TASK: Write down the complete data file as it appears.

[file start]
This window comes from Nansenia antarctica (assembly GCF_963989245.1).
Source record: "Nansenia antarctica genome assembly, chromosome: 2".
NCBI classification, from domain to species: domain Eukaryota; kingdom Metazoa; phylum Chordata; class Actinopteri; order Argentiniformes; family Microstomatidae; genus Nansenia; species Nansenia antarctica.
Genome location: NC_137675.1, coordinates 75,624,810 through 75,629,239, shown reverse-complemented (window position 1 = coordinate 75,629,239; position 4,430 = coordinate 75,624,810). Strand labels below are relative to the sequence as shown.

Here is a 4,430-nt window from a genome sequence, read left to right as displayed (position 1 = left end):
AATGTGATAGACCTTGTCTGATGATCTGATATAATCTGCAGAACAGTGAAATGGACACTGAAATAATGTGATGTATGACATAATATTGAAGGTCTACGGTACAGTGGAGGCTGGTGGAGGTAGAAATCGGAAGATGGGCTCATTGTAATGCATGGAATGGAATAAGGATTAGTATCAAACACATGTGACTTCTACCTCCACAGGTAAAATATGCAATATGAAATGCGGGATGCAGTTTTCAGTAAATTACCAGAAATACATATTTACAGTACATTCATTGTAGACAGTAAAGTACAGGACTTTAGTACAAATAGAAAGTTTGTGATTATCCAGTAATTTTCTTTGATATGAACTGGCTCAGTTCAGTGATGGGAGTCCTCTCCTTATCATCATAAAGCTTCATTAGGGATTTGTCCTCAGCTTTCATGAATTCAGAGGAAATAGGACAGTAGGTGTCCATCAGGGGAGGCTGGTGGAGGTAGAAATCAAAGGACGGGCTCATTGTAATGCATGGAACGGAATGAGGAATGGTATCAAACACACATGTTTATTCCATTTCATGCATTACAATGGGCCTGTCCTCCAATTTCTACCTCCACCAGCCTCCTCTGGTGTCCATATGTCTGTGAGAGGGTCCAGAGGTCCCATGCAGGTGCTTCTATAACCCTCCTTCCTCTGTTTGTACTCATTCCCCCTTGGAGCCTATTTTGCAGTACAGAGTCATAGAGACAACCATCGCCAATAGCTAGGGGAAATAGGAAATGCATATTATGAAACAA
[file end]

This window comes from Nansenia antarctica (assembly GCF_963989245.1).
Source record: "Nansenia antarctica genome assembly, chromosome: 2".
NCBI classification, from domain to species: domain Eukaryota; kingdom Metazoa; phylum Chordata; class Actinopteri; order Argentiniformes; family Microstomatidae; genus Nansenia; species Nansenia antarctica.
Genome location: NC_137675.1, coordinates 75,624,810 through 75,629,239, shown reverse-complemented (window position 1 = coordinate 75,629,239; position 4,430 = coordinate 75,624,810). Strand labels below are relative to the sequence as shown.

Here is a 4,430-nt window from a genome sequence, read left to right as displayed (position 1 = left end):
AATGTGATAGACCTTGTCTGATGATCTGATATAATCTGCAGAACAGTGAAATGGACACTGAAATAATGTGATGTATGACATAATATTGAAGGTCTACGGTACAGTGGAGGCTGGTGGAGGTAGAAATCGGAAGATGGGCTCATTGTAATGCATGGAATGGAATAAGGATTAGTATCAAACACATGTGACTTCTACCTCCACAGGTAAAATATGCAATATGAAATGCGGGATGCAGTTTTCAGTAAATTACCAGAAATACATATTTACAGTACATTCATTGTAGACAGTAAAGTACAGGACTTTAGTACAAATAGAAAGTTTGTGATTATCCAGTAATTTTCTTTGATATGAACTGGCTCAGTTCAGTGATGGGAGTCCTCTCCTTATCATCATAAAGCTTCATTAGGGATTTGTCCTCAGCTTTCATGAATTCAGAGGAAATAGGACAGTAGGTGTCCATCAGGGGAGGCTGGTGGAGGTAGAAATCAAAGGACGGGCTCATTGTAATGCATGGAACGGAATGAGGAATGGTATCAAACACACATGTTTATTCCATTTCATGCATTACAATGGGCCTGTCCTCCAATTTCTACCTCCACCAGCCTCCTCTGGTGTCCATATGTCTGTGAGAGGGTCCAGAGGTCCCATGCAGGTGCTTCTATAACCCTCCTTCCTCTGTTTGTACTCATTCCCCCTTGGAGCCTATTTTGCAGTACAGAGTCATAGAGACAACCATCGCCAATAGCTAGGGGAAATAGGAAATGCATATTATGAAACAA